Louisiana hospital executives are shaking their heads about the age of the state's new healthcare boy wonder.
This month, newly elected Gov. Mike Foster appointed 24-year-old Bobby Jindal as secretary of the Department of Health and Hospitals, the state's largest agency with an annual budget of $5.6 billion.
Jokingly referred to in some circles as Louisiana's version of "Doogie Howser, M.D.," Jindal has a tough row to hoe. The state is facing probably the biggest Medicaid crisis in the nation as it tries to figure out how to make up for a $750 million drop in federal Medicaid funding.
Jindal wasn't available for comment. He was scheduled to start work on Jan. 18.
For his age, Jindal exhibits sterling credentials. He graduated with honors in biology and public policy from Brown University, posting a 4.0 average. He also was a Rhodes Scholar and has been a senior consultant in the Washington office of McKinsey & Co., an international management consulting firm.
Said Foster about his youthful appointee: "He knows more about healthcare than most people know in a lifetime."
Pennies on the dollar.Working Woman magazine brought discouraging news for women in healthcare administration last week.
The pay gap between male and female hospital managers has widened significantly, according to the magazine. Women managers at nongovernment hospitals earned a median base salary of $30,212 in 1994, compared with $44,200 for men, or just 68% as much. A year earlier, women in those jobs earned 79% as much as men.
Data was collected by the Bureau of Labor Statistics.
Pay inequity was greater in healthcare than in other fields, according to the magazine. In 28 fields for which data was available, women typically earned 85 cents to 95 cents per dollar earned by men.
The study also reported significant pay gaps between female and male doctors of various specialties, although female nurses fared better, making a median $35,360, or 95% of the $36,868 earned by men.
The author of the article, Working Woman Senior Editor Diane Harris, said she doesn't know why the numbers show an increased pay gap for hospital administrators. "Our plan is to track it," she said.
Cashing in.In 1994, Jeffrey Barbakow set forth to "monetize noncore assets" of National Medical Enterprises, the forerunner of Tenet Healthcare Corp., the nation's second-largest hospital chain.
In layman's terms, Tenet's chairman and chief executive officer wanted to sell off some businesses in order to raise money to pay down debt and buy more hospitals.
It's clear now that Barbakow did a commendable job in at least two cases. He spun off the businesses, which gave them a platform to grow, but kept a financial stake that turned out to be lucrative.
Earlier this month, Tenet issued $320 million in exchangeable subordinated notes. The notes allow the Santa Monica, Calif.-based hospital chain to get cash out of its stake in Vencor, which bought Tenet's former nursing home subsidiary, Hillhaven Corp.
When Louisville, Ky.-based Vencor acquired Hillhaven, it gave Tenet stock. Since then, the value of Tenet's stock in Vencor has risen 87%.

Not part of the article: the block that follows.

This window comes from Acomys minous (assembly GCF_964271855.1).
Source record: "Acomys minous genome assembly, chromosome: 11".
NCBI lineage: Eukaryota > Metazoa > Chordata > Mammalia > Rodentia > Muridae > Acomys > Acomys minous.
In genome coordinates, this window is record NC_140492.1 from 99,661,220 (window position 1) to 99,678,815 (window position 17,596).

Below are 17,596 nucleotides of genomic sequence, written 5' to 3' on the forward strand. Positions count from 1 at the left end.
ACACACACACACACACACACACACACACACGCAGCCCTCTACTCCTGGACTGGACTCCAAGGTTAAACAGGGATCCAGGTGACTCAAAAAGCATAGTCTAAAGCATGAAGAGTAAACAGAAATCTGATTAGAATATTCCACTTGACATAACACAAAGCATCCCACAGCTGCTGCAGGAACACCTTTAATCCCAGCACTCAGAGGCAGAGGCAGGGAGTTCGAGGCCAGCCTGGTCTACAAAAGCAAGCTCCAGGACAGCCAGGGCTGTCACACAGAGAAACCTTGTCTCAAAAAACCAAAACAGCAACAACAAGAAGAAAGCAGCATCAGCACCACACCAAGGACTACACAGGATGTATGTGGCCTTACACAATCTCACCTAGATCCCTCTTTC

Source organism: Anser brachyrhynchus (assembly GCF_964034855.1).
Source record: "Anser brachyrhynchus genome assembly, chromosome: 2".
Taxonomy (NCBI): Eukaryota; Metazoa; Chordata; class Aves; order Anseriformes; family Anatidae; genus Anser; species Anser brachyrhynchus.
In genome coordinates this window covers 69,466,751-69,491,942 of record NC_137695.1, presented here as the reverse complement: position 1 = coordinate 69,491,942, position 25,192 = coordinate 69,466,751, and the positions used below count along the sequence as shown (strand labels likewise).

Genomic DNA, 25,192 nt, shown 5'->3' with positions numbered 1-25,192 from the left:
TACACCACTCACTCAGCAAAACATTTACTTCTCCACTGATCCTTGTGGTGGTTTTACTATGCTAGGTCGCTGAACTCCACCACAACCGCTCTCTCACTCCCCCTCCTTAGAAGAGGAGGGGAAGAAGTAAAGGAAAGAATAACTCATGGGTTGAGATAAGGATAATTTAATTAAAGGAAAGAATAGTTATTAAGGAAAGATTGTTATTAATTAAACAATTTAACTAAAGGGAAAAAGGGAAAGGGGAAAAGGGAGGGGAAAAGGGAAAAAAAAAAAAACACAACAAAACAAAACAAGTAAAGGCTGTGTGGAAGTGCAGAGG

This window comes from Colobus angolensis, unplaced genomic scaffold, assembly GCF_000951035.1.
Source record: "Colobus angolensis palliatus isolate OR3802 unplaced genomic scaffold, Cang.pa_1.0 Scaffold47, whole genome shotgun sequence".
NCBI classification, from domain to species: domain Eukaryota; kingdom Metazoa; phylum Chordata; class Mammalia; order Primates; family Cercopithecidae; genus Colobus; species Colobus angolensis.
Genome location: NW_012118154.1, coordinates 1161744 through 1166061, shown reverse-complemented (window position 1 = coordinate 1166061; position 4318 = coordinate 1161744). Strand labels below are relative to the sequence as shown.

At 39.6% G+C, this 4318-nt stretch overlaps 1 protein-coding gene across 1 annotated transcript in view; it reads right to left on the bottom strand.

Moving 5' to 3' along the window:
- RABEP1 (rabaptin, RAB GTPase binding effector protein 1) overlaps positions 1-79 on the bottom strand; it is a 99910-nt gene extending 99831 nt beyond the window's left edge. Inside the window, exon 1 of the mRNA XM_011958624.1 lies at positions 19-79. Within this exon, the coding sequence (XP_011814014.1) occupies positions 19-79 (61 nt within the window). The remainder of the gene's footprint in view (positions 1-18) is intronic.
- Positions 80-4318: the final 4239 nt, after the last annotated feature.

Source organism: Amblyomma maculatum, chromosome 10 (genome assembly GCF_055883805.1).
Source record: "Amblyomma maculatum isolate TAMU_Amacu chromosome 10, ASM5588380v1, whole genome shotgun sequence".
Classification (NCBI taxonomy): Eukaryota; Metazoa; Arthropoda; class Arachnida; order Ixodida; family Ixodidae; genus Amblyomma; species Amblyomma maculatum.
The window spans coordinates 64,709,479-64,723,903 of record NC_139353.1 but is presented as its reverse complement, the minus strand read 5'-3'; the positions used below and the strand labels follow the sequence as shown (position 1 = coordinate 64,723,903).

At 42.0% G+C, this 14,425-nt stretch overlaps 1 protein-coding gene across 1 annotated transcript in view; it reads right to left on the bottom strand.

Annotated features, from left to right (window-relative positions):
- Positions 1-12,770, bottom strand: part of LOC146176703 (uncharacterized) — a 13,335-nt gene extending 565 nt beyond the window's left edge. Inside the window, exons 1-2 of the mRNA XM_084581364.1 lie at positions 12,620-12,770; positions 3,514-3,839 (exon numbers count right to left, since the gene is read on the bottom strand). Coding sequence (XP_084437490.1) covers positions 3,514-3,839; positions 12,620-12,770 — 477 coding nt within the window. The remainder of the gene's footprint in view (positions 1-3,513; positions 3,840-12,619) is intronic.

Another example is Tenet's former kidney dialysis business. It sold a 75% stake to investors and management for $75 million in 1994. Tenet kept a 25% holding, which has since been diluted to 14%. However, that 14% is now worth more than what Tenet sold the 75% for.
The company, called Total Renal Care Holdings, has flourished since its initial public offering less than three months ago. The company went public at $15.50, and last week was trading at $27.50. Tenet's stake is worth $82 million.
On the case.Emergency department staffers at Deering Hospital, Miami, soon will be using high-resolution cameras to document cases of domestic violence.
In the first program of its kind in South Florida, medical personnel are being trained this month to identify potential cases of spousal or child abuse and to take instant photographs, said Margarete Greene, a social worker at Deering who is coordinating the program.
Greene said the photographic evidence collected can be used to prosecute batterers.
Each day, three or four patients who are victims of abuse come to Deering's emergency department, Greene estimated. During the medical examination, nurses or physicians will ask permission to photograph the injury, she said.
"I think the majority will agree to the picture," said Greene, a former police officer. "We'll talk with the victim and suggest she go to (a domestic abuse support group) or recommend they stay at a shelter, or contact police to file a report."
If the patient files a report, Greene said because the medical record is confidential, prosecutors would be required to subpoena the photograph and medical record.
The costs of the Polaroid Spectra cameras and special high-resolution film will be paid by Deering, a 233-bed for-profit hospital owned by Columbia/HCA Healthcare Corp. No cost estimates were available.
Sweating to health.Intergroup of Arizona's SeniorCare health plan in Tucson is the first HMO to offer free health club memberships to its Medicare enrollees.
Intergroup is able to provide the free health club memberships through a contract with HealthCare Dimensions, a Tempe, Ariz.-based company that brings HMOs and health clubs together.
"Doctors are always telling patients to lose weight and get more exercise," said Lynn Lejcher, HealthCare Dimensions' director. "Now there's finally an access site for health plan members to achieve those goals. That's why we see (health club membership) as part of the healthcare continuum."
HealthCare Dimensions has assembled a network of about 125 health clubs serving HMOs in several states, including Arizona, California, Florida and Texas. It plans to have more than 100,000 enrollees in health clubs by year-end.
While the health club benefit is only a Medicare product at this point, Lejcher anticipates that HMOs will offer the benefit commercially "within the year."